10/24/2015 06:25 EDT | Updated 10/24/2016 05:12 EDT

Thousands Of Canadians Warned About Risks In Wake Of Hurricane Patricia

As many as 2,000 Canadians were in the area slammed by the hurricane last night.

As many as 2,000 Canadians were in the area heavily pounded by Hurricane Patricia as it made landfall in Mexico last night as the strongest-ever hurricane on record, the Foreign Affairs Department said.

With sustained winds reaching 325 kilometres an hour, the storm slammed Mexico's Pacific coast, in an area around the resort of Puerto Vallarta and the tourist-heavy port of Manzanillo, before subsiding drastically into a tropical depression by Saturday morning.

Up to 500 millimetres of rain were still expected for Saturday in Mexico's four surrounding coastal states of Nayarit, Jalisco, Colima and Michoacan.

"Canadians in the affected areas should seek shelter, and consider leaving if it is safe to do so," Foreign Affairs spokesperson John Babcock said in an email Friday. "If Canadians are leaving by land, they should do so without delay, as road closures may occur at short notice."

The department's website continued to warn on Saturday of fallout from the storm, including possible flash flooding and landslides. The warning recommended:

- Ask resort or hotel staff for the location of government-run shelters.

- Make alternate travel arrangements as necessary through travel agents and tour operators.

- Monitor media and weather reports.

Babcock said 500 Canadian citizens in Jalisco, the state where Patricia made landfall as a Category 5 hurricane, are registered with Foreign Affairs but the department estimates "more than 2,000 in the area." 

A handful of flights to and from the affected region from Canada were cancelled Saturday, including WestJet's departures and return flights between Puerto Vallarta and Toronto, Winnipeg, Calgary, Edmonton and Vancouver. Currently, service is expected to resume on Sunday. The airline said it was prepared to put on extra flights to get customers out of Mexico after the storm had passed.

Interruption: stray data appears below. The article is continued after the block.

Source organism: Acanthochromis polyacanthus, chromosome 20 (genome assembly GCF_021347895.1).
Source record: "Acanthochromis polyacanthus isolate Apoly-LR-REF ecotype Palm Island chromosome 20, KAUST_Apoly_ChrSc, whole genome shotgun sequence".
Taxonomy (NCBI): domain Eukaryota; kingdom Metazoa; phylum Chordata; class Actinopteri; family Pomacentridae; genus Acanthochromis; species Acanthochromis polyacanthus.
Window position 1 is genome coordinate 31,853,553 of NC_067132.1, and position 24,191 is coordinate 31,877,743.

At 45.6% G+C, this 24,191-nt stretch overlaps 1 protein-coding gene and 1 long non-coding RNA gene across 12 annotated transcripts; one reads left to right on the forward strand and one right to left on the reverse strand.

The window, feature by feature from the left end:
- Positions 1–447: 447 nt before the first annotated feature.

WestJet Spokesman Robert Palmer said the airline will operate six flights to Puerto Vallarta on Sunday and 700 guests have been placed on those flights.

Despite warning of possible delays and cancellations, Air Canada did not show any service interruptions for flights to and from the area as of Saturday early afternoon. Air Canada spokesman Peter Fitzpatrick said a Sunday flight from Toronto to the Mexican vacation destination will go ahead as scheduled.

Away from the brunt of the storm system, Sunwing flights to Los Cabos, Mexico, from Edmonton and Calgary, and the return flights back to Canada, have been delayed by nine hours.

Ontario native Arthur Fumerton lives in Puerto Vallarta and said the weather was beautiful and sunny on Saturday, hours after the Category 5 storm made landfall Friday night.

Fumerton says he put duct tape on his windows and hunkered down to ride out what was supposed to be the worst hurricane ever recorded in the western world, but was spared when Patricia weakened rapidly after coming ashore.

Larry Kehler, a native of Steinbach, Man., who now lives in Puerto Vallarta, said the hurricane made landfall about 160 kilometres south, so there was no wind where he is living, only light rain and high cloud.

He said he closed his Café Roma at noon Friday but planned to reopen Saturday.

"Everybody's at home and the odd guy's gone for a walk and taken a picture down the street," he said in a telephone interview with The Canadian Press on Friday night.

"There's nobody around. Everybody's still closed."

Incoming prime minister Justin Trudeau issued a statement saying Canada stands ready to support Mexicans in the wake of Patricia and that the thoughts of Canadians are with them.

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